Investment News Briefs

With our investment news briefs, Money Morning provides investors with a quick overview of the most important investing news stories from all around the world.

Volt MPG to Hit Triple Digits; Citi Details TARP Spending; Soros: U.S. Economy Has Bottomed; CIT Again On the Cusp of Bankruptcy, Again; Huron Under Investigation by the SEC; Madoff Aide Pleads Guilty

  • General Motors Corp. (NYSE: GRM) said yesterday (Tuesday) that its Chevrolet Volt is expected to achieve city fuel economy of 230 miles per gallon, based on development testing. The Volt is powered by an electric motor and battery pack with a 40-mile range. After that, a small internal combustion engine kicks in to generate electricity for a range of up to of 300 miles. "From the data we've seen, many Chevy Volt drivers may be able to be in pure electric mode on a daily basis without having to use any gas," said GM Chief Executive Officer Fritz Henderson.
  • Under pressure to disclose how it is using its taxpayer-funded bailout, Citigroup Inc. (NYSE: C) yesterday (Tuesday) released a report detailing how it has allocated more than $50 billion of capital. The bank indicated that it had already put $15.1 billion of the money to work and approved an additional $35.7 billion for future projects for a total of $50.8 billion in funds committed. Among Citigroup's new initiatives is $4 billion to lend for municipal letters of credit and $2 billion for mortgage originators.
  • Billionaire financier George Soros said yesterday (Tuesday) that the U.S. economy has hit bottom and the current quarter will see positive growth due to the government's stimulus spending, Reuters reported. "I think it (the stimulus) has made a difference, the economy has actually bottomed and I think we are facing a positive quarter, and I think that is largely due to the stimulus," he said in an interview with Reuters Television in New York.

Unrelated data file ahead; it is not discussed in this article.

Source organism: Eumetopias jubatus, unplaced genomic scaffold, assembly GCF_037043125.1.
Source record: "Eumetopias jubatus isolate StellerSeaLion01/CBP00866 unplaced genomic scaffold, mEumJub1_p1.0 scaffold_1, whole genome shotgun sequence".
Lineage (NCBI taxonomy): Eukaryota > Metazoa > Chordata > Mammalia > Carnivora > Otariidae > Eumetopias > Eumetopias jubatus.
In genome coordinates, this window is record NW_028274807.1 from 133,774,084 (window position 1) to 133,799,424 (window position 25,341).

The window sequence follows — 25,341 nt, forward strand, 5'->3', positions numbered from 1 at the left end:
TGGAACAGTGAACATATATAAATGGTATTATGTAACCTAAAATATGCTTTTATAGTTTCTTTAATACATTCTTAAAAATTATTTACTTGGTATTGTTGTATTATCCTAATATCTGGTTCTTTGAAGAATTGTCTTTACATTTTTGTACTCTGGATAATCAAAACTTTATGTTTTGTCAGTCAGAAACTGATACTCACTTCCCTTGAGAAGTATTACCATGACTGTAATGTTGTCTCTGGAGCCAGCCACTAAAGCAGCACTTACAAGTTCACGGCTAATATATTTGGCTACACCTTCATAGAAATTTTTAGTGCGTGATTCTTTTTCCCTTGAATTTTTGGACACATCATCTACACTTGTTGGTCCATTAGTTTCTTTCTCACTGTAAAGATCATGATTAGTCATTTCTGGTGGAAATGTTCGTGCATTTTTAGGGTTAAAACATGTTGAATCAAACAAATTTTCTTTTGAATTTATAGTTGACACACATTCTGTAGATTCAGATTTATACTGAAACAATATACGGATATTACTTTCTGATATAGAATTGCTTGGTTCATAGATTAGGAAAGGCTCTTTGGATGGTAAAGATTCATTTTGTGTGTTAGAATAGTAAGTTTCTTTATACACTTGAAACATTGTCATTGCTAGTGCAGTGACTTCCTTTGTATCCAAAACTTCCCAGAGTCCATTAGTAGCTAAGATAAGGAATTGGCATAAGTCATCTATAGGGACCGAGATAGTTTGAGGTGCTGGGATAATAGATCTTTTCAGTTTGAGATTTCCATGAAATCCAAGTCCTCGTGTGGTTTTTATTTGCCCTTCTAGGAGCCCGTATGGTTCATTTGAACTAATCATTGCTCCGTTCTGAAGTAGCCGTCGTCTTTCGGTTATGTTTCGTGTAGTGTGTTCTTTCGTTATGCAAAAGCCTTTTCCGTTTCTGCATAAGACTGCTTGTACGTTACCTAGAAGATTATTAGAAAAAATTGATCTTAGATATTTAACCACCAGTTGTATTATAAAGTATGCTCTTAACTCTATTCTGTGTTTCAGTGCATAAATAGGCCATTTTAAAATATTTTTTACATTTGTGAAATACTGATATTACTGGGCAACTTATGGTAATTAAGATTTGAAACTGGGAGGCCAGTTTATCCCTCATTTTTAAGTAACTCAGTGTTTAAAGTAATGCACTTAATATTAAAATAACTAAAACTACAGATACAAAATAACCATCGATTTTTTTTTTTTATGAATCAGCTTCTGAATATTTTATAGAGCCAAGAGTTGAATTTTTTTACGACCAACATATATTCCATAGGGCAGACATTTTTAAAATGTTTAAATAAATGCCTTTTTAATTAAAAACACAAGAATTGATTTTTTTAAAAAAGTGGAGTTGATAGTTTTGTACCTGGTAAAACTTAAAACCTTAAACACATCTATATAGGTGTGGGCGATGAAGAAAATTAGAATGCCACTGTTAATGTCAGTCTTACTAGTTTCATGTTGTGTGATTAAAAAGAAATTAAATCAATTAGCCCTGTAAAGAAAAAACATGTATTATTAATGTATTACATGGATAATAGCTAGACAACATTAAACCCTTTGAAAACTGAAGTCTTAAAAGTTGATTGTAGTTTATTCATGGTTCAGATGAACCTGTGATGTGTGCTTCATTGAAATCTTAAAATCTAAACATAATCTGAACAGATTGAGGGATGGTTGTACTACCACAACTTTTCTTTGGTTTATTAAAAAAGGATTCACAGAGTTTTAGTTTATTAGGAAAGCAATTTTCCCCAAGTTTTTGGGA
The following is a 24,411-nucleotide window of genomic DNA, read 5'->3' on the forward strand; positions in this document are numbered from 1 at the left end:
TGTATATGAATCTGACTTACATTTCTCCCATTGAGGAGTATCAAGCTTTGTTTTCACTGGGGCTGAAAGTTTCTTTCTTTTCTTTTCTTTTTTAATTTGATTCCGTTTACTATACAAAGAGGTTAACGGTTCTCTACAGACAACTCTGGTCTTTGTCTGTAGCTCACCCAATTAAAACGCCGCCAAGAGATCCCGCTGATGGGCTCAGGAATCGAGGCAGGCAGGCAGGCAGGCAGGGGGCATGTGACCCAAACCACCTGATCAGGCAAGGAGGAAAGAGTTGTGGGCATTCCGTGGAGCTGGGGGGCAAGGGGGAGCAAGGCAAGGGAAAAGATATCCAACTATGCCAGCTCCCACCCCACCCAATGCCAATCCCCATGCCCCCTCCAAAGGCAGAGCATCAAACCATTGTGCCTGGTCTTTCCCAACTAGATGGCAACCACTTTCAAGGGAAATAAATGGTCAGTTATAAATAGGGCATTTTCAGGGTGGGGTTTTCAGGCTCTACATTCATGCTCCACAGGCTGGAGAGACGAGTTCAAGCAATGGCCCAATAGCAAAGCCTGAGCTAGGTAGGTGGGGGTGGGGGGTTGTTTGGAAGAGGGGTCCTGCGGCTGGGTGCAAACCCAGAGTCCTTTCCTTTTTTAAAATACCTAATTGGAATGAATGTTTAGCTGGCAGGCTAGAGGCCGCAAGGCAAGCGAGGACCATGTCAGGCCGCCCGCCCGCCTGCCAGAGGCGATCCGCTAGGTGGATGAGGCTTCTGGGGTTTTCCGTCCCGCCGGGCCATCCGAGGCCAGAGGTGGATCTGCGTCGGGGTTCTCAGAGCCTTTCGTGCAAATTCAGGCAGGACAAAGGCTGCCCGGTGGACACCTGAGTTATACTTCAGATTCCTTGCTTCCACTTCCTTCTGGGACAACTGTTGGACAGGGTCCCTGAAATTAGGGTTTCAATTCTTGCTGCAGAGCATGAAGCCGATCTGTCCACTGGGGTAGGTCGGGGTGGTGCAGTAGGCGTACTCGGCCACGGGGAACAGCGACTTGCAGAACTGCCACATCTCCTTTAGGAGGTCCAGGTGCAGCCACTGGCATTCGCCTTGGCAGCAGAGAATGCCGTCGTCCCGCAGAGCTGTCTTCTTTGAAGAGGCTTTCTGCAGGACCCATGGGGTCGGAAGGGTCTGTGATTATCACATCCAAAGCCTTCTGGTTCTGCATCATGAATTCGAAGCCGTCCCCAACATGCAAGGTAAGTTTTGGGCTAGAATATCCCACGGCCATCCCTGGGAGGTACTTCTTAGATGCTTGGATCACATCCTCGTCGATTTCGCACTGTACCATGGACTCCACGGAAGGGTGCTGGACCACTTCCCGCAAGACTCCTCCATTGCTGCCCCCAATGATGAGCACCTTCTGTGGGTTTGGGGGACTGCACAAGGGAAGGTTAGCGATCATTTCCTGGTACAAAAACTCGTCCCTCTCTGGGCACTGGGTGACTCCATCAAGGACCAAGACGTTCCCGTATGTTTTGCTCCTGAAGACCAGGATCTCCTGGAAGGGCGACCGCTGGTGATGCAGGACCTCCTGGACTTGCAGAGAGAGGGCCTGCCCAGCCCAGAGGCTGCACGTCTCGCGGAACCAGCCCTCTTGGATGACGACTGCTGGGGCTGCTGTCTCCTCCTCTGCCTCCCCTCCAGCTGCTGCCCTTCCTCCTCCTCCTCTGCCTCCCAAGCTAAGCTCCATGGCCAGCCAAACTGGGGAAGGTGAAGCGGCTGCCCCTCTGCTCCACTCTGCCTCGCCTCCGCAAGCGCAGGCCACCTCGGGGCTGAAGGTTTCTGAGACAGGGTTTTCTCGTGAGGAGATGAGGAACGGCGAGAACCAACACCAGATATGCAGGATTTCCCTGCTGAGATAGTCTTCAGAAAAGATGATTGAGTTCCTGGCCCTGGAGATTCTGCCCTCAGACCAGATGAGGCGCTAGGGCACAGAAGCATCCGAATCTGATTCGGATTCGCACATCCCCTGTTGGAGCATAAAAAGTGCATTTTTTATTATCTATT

• Shares of CIT Group Inc. (NYSE: CIT) fell nearly 20% yesterday (Tuesday) on fears the troubled lender could be forced into bankruptcy. CIT in July arranged $3 billion in secured financing with a group of bondholders. At that time, CIT commenced a cash tender offer for its $1 billion of floating senior notes due Aug. 17 outstanding. "If the pending tender offer is not successfully completed, and the company is unable to obtain alternative financing, an event of default under the provisions of the credit facility would result and the company could seek relief under the U.S. Bankruptcy Code," the company said.
  • Huron Consulting Group Inc. (Nasdaq: HURN) is being investigated by the Securities and Exchange Commission (SEC) for acquisition-related payments, Reuters reported. A board audit committee earlier this month discovered shareholders of four businesses that Huron acquired between 2005 and 2007 redistributed portions of their acquisition-related payments among themselves and to certain Huron employees.
  • Frank DiPascali, the finance chief at Bernard Madoff's investment advisory business, yesterday (Tuesday) pleaded guilty to helping his boss carry out a $65 billion Ponzi scheme, Bloomberg reported. "I knew I was participating in a fraudulent scheme," DiPascali told U.S. District Judge Richard Sullivan. "I knew everything I did was wrong, and it was criminal, and I did it knowingly and willfully. I accept complete responsibility for what I did. I apologize to every victim and to my family and the government. I am very, very, very sorry."